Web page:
Wales politics

Peers debate 'mess' of UK constitution - and football

Here at Westminster, the government has rejected growing calls for a constitutional convention on the future of the United Kingdom after the Scottish referendum.

Or has it? Whip and spokesman Lord Wallace of Saltaire, a Liberal Democrat, told the House of Lords this afternoon there was no public demand for a convention and he had not heard any major political party suggest it. But he appeared not to rule out one in future.

But he admitted a convention would be a radical and rational step and encouraged a Welsh Labour peer to continue to campaign for one.

The historian K.O. Morgan, Lord Morgan of Aberdyfi, told him a convention would allow the government to address the "mess" of the current constitution.

He asked: "Would not a constitutional convention help to clear up the mess firstly by clarifying the muddle over asymmetrical devolution, by clearing up the devo-max in Scotland that cannot speak its name, by re-asserting the authority of the Westminster parliament and above all at long last doing something about England and showing that England is not simply a bad football team?"

Lord Wallace replied: "We'll leave the football team to one side. Constitutional conventions have on the whole taken place after revolutions in the United States, in France and elsewhere to go as far as a constitutional convention for the whole of the United Kingdom would itself be a radical and rational step. I encourage the noble Lord as a rational radical to pursue that but the public has currently no demand for it and I have not yet heard any major political party suggest this."

First Minister Carwyn Jones has regularly called for a convention to look at the way the UK works and those calls have got louder as the Scottish referendum approaches.

Former Plaid Cymru leader Lord Wigley told Lord Wallace: "Whatever the outcome of the referendum in Scotland, whether it's a 'yes' vote or a 'no' vote the status quo is unlikely to be the final resting point of the argument.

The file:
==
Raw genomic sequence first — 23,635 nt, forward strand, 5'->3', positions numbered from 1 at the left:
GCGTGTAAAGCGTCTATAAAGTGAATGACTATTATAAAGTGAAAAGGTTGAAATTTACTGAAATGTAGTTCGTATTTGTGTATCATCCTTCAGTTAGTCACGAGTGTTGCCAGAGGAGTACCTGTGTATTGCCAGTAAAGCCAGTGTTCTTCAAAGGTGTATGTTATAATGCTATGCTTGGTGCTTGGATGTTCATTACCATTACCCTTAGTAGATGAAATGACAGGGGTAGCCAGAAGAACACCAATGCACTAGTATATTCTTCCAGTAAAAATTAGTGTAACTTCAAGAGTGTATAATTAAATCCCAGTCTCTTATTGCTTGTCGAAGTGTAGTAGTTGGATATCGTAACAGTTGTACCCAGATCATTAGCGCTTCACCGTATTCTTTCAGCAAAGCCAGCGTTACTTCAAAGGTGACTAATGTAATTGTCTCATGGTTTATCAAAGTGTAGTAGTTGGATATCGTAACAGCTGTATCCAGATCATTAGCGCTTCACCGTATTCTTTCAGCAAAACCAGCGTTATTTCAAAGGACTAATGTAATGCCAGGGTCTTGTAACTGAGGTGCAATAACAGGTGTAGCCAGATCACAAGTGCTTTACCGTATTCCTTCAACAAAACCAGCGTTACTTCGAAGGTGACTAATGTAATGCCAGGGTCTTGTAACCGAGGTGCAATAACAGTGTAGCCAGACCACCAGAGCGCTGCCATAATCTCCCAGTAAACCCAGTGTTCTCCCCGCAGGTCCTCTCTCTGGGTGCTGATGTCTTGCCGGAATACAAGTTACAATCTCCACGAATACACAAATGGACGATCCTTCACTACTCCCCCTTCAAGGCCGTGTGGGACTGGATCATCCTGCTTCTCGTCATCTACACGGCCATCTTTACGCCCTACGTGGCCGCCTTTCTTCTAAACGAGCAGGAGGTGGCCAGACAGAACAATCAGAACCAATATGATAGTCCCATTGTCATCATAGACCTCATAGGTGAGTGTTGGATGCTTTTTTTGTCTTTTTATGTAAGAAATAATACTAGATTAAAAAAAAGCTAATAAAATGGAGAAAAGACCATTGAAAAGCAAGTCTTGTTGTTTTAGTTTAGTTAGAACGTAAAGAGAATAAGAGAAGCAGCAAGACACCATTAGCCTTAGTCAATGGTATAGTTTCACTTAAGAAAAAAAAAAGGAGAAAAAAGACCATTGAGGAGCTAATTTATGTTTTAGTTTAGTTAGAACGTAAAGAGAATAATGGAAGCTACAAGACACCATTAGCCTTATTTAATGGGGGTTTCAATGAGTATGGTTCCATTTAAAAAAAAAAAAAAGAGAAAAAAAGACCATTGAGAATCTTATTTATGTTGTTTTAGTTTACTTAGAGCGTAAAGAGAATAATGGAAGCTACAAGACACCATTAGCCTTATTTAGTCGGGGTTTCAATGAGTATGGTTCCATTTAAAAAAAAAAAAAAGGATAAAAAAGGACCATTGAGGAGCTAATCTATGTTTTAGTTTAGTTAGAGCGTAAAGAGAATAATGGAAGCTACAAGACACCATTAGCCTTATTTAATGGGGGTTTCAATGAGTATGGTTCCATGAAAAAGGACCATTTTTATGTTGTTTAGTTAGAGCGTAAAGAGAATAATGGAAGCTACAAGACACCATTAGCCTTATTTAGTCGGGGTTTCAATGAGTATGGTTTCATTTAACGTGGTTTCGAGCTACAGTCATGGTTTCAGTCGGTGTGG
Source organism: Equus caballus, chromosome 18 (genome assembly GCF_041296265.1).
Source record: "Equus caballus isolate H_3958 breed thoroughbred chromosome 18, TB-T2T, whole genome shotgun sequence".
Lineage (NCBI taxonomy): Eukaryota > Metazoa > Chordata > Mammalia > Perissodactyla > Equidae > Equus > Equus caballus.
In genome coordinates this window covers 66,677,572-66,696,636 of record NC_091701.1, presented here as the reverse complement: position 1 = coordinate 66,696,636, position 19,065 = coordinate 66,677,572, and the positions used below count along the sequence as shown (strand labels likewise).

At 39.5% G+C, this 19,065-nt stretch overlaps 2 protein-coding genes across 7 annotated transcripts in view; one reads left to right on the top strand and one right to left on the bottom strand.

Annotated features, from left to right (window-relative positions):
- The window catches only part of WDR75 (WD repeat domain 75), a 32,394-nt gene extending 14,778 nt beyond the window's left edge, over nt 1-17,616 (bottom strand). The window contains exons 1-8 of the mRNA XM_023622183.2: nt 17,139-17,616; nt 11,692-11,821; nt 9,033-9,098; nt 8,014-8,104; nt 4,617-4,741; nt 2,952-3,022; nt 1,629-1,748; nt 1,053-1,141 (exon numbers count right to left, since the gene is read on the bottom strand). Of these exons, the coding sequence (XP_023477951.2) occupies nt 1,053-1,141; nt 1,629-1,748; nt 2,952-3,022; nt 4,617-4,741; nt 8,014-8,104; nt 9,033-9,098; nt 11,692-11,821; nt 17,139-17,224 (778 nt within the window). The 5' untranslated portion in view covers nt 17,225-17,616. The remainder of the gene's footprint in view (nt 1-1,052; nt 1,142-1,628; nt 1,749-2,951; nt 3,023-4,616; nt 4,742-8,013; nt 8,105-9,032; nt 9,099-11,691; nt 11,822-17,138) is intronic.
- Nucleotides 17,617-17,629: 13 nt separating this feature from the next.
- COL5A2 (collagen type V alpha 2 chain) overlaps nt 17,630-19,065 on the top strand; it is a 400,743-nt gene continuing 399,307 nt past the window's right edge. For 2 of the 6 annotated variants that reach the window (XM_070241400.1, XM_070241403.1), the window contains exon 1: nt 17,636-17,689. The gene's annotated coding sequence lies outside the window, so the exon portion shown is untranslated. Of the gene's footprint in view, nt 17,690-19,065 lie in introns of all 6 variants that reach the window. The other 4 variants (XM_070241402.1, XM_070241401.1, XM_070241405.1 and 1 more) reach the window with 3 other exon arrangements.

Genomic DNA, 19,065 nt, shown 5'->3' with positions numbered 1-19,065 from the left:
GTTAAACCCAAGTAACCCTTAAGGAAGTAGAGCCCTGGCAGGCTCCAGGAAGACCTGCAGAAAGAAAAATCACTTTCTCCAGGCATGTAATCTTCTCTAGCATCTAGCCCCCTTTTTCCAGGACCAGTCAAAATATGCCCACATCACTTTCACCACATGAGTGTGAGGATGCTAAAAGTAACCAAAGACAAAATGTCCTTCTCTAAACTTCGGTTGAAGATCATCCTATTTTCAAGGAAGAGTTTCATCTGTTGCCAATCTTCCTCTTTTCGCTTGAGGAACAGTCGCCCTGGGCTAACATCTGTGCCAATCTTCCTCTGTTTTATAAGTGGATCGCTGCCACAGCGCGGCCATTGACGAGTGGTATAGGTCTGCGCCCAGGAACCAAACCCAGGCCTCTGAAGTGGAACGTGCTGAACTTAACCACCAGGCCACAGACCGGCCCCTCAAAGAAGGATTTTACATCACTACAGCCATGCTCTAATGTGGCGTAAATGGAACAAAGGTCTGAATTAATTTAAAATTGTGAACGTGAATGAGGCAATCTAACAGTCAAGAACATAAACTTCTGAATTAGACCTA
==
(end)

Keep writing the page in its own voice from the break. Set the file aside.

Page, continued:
"That being so, surely a piecemeal approach is not acceptable, particularly when in Scotland the government appear to be offering taxation powers which were recommended by Silk for Wales but which the government has rejected for Wales. So on what possible basis can there be a coherent progress when that is the approach taken by the government?"

Lord Wallace told peers that ministers had set up the Silk commission in Wales, the Calman convention in Scotland and the McKay commission to look at the consequences of devolution for the House of Commons. The government does not at present contemplate a further broader convention

Labour peer Lord Foulkes said those commissions had caused the problem because there was growing concern of the "piecemeal" nature of constitutional change and what he called "the English democratic deficit".

Lord Wallace said the Kilbrandon Commission had looked at the broader question but had taken four years. "It is not felt that a commission of that length would help." He said the government was moving on the English question, with moves towards decentralisation within England.

My sense was that he may have declined the suggestion of a convention but he certainly wasn't ruling one out after September's vote. Alternatively, Lord Morgan could always launch a revolution to bring it nearer.